It is a dark and dingy motel on the Burmese border. We are thousands of miles from the UK high street, but the food we consume in Britain is linked to the voices that are we about to hear. Ushered through the rain, coats over heads and moving through the shadows, the figures enter our room. They are Burmese fishermen, and they are risking their lives to talk to us as part of the film Grinding Nemo.
Thailand's fishing industry, one of the largest in the world, is worth in excess of $4 billion each year. Much of the fish caught at sea is frozen, exported and consumed around the world, whilst some vessels catch so-called 'trash fish' which is turned into fish meal used to feed prawns which are in turn exported to supermarkets in the UK and elsewhere.
Most of the fishermen onboard the vessels are Burmese. According to Human Rights Watch up to 250 000 Burmese migrants may work within the Thai fishing industry, with little or no rights at all. An invisible work force that, experts claim, are being brutally exploited to toil onboard Thai fishing fleets.
Like many before him, Wai Yan fled Burma in search of a better life. At the age of 16 he was recruited onto a Thai fishing boat, beckoned by the promise of high wages. But once onboard the vessel, it would be two years before he was to see land again.
'Everytime I saw the mother ship come, I would cry because I wanted to go home. But I couldn’t because they wouldn't let me,' he told the Ecologist.
Taken to fish hundreds of miles out at sea in the Indian ocean, he was continually trafficked between vessels, his only contact with the outside world a supply boat that would bring food and fuel and carry the fish back to Thai ports.
Malnutrition & killings
'In those years I got to sleep around 4 hours each day. The captain would carry a gun with him all the time so we didn't dare to say no to him. It was a very hard life, I got skinny and weak from malnutrition. I got seasick all the time, I had to work as much as they wanted me too. I often had a suicidal though during those time. The only reason that I was be able to come back is because the boat start to leak. I didn’t have any mobile phone, no way of communication. All I knew and saw was the sea itself.'
'But we didn’t dare to claim our salary,' he says. 'One of my friend said have you seen all of these anonymous dead body floating around near by the port? Those are the people that complain.'
Wai Yan is not alone. Fellow Burmese migrant Nyan described typical working conditions: 'When working, we invest our whole life, we are in their hands and there is nothing we can do about it. when given orders we have to follow..we have to eat when they say, sleep when they say. There absolutely no excuse for anything. It's really bad. When I made mistakes sorting the fish, they would hit me with a metal stick. They even tried to shoot me,' Nyan says.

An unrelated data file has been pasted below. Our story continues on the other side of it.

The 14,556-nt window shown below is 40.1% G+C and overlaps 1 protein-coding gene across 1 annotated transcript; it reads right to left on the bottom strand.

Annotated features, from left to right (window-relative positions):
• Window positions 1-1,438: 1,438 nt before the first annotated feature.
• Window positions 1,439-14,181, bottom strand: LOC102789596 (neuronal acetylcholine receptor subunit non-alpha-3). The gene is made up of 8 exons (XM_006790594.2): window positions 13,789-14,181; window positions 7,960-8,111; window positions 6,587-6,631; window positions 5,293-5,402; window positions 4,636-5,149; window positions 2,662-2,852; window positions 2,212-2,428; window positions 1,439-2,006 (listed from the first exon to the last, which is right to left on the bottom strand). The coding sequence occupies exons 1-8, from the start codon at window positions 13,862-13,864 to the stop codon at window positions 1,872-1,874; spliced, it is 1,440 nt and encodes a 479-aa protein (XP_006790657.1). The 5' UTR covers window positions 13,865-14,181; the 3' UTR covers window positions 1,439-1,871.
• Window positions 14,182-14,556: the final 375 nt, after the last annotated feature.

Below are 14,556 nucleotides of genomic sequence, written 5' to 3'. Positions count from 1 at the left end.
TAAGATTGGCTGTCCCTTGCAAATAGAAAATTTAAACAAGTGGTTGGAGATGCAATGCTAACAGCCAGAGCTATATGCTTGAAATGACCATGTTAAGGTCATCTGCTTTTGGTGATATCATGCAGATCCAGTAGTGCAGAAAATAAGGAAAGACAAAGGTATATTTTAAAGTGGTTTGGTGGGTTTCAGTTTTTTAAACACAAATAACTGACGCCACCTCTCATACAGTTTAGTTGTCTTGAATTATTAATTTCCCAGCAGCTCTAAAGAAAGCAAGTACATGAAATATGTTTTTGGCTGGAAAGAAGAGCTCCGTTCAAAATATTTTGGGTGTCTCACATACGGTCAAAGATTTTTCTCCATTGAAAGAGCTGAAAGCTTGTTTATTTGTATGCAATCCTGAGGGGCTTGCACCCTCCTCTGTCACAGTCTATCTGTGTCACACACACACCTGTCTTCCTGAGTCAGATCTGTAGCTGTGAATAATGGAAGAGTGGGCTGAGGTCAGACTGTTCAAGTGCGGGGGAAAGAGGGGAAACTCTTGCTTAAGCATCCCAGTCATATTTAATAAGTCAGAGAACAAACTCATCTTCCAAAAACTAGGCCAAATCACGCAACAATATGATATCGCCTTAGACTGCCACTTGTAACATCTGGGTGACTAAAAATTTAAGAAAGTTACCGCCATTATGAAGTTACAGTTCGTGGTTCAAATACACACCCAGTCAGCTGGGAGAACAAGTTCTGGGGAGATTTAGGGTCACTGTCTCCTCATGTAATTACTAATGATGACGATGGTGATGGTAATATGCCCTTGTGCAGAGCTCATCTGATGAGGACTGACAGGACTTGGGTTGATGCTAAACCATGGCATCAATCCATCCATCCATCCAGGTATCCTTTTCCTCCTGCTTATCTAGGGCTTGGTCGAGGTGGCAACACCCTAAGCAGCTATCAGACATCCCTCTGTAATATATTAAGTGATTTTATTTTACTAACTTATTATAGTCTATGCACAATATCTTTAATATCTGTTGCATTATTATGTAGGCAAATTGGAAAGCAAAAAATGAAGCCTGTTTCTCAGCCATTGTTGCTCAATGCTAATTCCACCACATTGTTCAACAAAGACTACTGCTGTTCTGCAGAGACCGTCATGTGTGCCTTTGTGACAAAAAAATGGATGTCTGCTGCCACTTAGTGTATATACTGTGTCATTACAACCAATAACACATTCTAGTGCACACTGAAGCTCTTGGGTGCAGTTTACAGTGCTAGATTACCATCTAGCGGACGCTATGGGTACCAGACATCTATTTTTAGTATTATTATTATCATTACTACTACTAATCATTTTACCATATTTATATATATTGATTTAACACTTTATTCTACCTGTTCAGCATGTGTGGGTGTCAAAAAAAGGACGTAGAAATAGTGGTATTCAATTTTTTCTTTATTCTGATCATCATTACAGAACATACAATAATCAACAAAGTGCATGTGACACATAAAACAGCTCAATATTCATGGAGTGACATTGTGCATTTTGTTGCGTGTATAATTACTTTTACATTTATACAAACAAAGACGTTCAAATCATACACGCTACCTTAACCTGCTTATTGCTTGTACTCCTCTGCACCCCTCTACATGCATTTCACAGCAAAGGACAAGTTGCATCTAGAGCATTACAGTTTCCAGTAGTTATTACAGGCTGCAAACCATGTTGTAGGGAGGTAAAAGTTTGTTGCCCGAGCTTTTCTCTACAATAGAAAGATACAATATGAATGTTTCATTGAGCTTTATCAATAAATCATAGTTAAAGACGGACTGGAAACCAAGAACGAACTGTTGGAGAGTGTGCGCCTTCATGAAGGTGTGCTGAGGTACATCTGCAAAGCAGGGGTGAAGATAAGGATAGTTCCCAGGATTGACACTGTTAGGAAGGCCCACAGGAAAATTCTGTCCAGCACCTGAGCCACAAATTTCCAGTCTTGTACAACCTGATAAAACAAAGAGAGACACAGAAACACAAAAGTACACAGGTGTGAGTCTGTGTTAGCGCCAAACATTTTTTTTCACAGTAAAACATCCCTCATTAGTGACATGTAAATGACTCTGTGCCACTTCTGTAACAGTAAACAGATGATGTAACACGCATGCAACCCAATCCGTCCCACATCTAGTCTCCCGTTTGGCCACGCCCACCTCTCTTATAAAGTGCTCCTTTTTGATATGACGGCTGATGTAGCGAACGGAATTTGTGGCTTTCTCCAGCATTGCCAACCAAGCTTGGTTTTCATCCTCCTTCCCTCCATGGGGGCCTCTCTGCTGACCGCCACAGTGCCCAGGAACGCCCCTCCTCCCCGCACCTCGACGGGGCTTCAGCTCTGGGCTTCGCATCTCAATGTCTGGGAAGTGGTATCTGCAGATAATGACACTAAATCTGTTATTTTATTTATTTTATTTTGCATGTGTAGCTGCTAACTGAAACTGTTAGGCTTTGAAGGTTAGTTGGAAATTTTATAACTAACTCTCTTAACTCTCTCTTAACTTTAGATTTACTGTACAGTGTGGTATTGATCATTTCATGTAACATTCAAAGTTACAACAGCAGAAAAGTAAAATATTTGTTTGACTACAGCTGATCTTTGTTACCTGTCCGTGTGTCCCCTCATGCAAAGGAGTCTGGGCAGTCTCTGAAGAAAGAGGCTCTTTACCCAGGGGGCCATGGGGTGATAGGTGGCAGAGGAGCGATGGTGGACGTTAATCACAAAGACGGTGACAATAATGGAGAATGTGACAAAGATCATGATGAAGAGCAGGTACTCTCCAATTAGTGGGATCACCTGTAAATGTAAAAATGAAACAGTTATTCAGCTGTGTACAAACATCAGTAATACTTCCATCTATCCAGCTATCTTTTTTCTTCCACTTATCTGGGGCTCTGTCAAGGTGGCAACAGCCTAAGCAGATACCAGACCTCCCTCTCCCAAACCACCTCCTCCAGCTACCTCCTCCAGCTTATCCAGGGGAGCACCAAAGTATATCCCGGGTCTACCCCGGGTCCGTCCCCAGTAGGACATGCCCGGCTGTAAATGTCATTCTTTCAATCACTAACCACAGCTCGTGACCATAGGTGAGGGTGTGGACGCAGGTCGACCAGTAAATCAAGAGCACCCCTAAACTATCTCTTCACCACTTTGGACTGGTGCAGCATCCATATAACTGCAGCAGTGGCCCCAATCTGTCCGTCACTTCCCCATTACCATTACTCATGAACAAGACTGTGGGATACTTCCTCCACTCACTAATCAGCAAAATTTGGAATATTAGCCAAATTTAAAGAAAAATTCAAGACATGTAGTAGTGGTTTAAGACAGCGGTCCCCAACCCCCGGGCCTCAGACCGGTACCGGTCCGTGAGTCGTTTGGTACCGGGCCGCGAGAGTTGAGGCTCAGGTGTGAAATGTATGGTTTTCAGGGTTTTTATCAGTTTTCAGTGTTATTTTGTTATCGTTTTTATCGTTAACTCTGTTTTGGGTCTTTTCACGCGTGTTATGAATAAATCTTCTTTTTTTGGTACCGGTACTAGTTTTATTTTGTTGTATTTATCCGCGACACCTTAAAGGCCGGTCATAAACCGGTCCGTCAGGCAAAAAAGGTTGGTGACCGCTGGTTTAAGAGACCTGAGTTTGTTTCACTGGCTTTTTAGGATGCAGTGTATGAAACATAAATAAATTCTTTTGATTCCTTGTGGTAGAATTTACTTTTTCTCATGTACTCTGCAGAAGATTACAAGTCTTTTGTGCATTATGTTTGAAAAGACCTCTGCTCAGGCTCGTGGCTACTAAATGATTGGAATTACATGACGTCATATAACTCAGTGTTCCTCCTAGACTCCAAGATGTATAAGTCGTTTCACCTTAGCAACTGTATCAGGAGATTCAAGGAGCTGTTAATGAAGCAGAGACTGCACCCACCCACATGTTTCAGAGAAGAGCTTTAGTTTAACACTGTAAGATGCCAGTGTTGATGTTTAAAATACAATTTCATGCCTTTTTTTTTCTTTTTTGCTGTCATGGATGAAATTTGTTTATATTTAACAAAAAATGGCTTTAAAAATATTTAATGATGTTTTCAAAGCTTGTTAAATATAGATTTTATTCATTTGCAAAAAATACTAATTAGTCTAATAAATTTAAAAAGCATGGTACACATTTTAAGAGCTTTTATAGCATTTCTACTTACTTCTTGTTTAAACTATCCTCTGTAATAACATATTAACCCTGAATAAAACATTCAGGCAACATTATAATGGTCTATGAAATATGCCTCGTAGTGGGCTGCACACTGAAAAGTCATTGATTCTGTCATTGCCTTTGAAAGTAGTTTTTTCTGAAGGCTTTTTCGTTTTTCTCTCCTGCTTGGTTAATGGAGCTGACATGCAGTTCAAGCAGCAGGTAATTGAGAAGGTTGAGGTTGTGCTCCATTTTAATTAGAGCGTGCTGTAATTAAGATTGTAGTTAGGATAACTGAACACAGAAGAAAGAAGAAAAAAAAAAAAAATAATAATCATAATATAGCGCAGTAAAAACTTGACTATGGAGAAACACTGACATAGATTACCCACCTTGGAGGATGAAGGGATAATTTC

Working undercover, the Ecologist managed to gain access to several trawlers fishing offshore. We were shown typical tiny living quarters consisting of crudely-slatted boards for sleeping set under waist-high ceilings, bare but for a few items of clothing, rusty knives and the fitted ship horns ready to wake the crew for the round-the-clock toil of sorting the catches.
We were told of captains force-feeding amphetamines to half-starved crew members, the routine killing of crew who complain, and Burmese migrants leaping from the backs of vessels in suicidal bids to escape the torment of life at sea.
One man we spoke to described a killing he witnessed: 'The captain took his gun and shot him until he fell off the boat. He fell in the gap between the two boats. he didn't die right away, he tried to come up, but the captain just gave him another shot until he sank away..I've seen this happen twice', he said.
The supermarket link
Thai fishing fleets trawl the rich coastline areas of the Gulf of Thailand and the Andaman sea. During this investigation crew members in some of the largest ports told the Ecologist how the fleets routinely fish illegally in the waters of other countries, most commonly in Burma and Malaysia, but also as far as Bangladesh, Indonesia, and even Australia.
Out of sight and out of mind, illegal, unregulated and untraceable fishing fleets often use destructive fishing gear to wreak havoc on the marine ecosystems across South East Asia in the lucrative hunt for ever more fish and 'trash fish' destined for feedstuffs that is ultimately linked to western supermarket shelves.
Alongside the concern over illegal fishing, there is an equally challenging task for fish suppliers and governments who want to make the food we eat more sustainable.
'Labour conditions in the fishing industry represents the next big challenge to organisations that want seafood to be sustainable and ethical. There are numerous instances of appalling labor conditions on fishing boats - in both developed and developing countries - and yet none of the current certification schemes address this problem', says Blake Lee Harwood from the Sustainable Fisheries Partnership, an organisation which works closely with the retail industry trying to improve the sustainability of fishing practices around the world.
Bur campaigners claim that efforts by NGOs and retailers have so far only really focused on the processing plants rather than what is happening out at sea. Until this final hurdle is addressed, they claim, the fate of the thousands of Burmese migrants currently at sea continues to hang in the balance.
The names of the Burmese fishermen interviewed for this article have been changed to protect their identity
Jim Wickens is a reporter/producer with the Ecologist Film Unit
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